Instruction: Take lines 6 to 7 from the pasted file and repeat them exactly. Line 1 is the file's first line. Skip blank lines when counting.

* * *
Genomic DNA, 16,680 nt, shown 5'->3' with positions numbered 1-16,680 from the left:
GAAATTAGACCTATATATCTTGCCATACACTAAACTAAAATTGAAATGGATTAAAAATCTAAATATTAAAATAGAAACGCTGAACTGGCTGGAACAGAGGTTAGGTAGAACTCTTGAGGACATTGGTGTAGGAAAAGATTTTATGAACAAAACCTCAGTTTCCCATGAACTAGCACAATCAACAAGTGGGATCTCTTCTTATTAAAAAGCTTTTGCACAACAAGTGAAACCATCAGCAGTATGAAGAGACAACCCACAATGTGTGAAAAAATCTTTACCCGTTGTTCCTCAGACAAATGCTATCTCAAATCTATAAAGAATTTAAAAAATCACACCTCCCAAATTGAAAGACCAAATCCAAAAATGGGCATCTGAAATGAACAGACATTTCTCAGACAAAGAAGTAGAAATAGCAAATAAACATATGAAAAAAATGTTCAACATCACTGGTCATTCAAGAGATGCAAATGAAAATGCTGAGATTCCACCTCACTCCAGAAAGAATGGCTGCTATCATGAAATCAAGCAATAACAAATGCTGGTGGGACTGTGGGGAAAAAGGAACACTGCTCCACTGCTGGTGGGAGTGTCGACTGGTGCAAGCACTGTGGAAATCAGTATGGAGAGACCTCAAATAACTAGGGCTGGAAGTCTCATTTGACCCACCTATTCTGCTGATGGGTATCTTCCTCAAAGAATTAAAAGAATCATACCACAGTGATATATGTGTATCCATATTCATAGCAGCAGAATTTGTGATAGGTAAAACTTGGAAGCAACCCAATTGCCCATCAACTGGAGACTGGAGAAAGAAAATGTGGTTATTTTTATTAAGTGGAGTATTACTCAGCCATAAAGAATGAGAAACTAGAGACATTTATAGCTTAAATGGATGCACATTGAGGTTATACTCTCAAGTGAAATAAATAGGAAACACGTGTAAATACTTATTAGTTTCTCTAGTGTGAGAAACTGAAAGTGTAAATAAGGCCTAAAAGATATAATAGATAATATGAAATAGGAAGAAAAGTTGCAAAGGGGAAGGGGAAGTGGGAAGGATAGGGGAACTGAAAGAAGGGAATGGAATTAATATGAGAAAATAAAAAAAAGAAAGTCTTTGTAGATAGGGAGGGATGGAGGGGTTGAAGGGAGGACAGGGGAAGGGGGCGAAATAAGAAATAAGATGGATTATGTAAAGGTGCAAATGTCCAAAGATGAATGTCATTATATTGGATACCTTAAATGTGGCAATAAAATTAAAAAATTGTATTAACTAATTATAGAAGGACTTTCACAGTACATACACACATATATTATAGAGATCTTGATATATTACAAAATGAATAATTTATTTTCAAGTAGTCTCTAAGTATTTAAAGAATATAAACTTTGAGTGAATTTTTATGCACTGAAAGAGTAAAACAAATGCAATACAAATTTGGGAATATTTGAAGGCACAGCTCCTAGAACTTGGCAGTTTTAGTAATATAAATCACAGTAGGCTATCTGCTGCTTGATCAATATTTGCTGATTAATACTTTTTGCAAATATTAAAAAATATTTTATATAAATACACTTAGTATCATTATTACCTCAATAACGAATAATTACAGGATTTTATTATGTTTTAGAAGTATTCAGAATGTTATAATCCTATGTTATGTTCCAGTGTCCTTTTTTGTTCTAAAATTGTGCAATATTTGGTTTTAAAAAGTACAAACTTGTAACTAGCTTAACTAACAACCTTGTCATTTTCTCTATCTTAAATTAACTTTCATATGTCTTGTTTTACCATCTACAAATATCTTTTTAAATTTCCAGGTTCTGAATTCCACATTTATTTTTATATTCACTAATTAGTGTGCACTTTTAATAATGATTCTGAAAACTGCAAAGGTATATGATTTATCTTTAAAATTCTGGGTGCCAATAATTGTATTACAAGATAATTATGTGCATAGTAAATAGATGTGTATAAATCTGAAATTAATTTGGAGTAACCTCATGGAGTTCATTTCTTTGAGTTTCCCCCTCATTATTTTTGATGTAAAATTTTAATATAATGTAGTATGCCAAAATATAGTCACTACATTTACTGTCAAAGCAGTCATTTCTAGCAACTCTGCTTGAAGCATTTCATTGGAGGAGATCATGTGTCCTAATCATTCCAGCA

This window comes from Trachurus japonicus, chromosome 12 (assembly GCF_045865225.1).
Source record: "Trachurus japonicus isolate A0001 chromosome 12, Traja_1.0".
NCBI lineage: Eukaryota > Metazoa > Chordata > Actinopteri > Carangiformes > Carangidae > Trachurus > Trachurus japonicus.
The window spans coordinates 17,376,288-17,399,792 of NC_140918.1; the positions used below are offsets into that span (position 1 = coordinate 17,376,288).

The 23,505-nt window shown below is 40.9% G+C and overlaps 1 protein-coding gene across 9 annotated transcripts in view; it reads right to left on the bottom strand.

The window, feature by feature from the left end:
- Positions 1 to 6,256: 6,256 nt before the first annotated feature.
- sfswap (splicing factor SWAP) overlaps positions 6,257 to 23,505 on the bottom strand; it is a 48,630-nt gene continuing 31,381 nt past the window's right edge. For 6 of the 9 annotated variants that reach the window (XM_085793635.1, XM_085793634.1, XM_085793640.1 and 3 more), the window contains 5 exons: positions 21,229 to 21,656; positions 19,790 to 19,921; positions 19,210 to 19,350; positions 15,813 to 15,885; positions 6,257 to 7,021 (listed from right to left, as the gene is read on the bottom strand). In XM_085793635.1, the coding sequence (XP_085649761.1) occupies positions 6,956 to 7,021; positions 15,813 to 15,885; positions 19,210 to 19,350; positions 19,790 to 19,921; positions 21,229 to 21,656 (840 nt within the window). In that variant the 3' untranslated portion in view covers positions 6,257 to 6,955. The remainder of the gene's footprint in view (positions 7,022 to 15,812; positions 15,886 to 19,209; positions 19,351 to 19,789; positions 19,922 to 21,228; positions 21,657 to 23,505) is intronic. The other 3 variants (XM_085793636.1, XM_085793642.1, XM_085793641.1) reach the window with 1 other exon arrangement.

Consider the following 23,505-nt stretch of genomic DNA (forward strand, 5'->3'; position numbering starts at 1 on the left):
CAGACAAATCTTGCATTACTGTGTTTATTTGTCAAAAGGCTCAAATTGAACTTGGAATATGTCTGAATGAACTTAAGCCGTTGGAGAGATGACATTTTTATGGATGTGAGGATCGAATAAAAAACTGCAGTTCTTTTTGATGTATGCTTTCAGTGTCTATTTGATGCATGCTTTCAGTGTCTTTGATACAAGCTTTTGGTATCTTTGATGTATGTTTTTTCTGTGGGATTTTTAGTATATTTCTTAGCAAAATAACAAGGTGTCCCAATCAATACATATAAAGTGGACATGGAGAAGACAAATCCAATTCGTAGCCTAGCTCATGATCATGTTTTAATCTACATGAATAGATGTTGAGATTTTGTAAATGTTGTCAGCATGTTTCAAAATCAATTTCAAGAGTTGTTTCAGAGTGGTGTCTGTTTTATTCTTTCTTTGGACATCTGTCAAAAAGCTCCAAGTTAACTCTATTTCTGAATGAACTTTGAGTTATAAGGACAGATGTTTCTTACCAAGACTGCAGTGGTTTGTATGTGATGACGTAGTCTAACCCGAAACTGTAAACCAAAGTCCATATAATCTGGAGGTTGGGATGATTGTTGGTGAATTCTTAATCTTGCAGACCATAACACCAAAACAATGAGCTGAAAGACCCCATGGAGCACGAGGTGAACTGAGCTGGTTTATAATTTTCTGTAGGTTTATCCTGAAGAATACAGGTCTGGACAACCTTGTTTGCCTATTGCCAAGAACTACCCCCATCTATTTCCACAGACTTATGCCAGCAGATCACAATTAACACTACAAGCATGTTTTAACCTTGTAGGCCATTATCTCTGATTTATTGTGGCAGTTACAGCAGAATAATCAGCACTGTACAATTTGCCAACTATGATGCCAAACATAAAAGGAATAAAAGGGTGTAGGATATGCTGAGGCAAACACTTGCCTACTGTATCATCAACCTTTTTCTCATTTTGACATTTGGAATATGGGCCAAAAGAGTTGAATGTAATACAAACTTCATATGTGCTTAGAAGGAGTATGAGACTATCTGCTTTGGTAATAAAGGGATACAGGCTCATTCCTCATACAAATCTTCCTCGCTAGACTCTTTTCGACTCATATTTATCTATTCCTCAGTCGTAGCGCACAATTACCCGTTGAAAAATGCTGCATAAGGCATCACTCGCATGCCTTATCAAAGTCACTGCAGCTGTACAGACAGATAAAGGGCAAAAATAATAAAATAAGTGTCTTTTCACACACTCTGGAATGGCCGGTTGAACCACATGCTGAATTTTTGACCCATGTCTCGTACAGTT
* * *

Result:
The window spans coordinates 17,376,288-17,399,792 of NC_140918.1; the positions used below are offsets into that span (position 1 = coordinate 17,376,288).

The 23,505-nt window shown below is 40.9% G+C and overlaps 1 protein-coding gene across 9 annotated transcripts in view; it reads right to left on the bottom strand.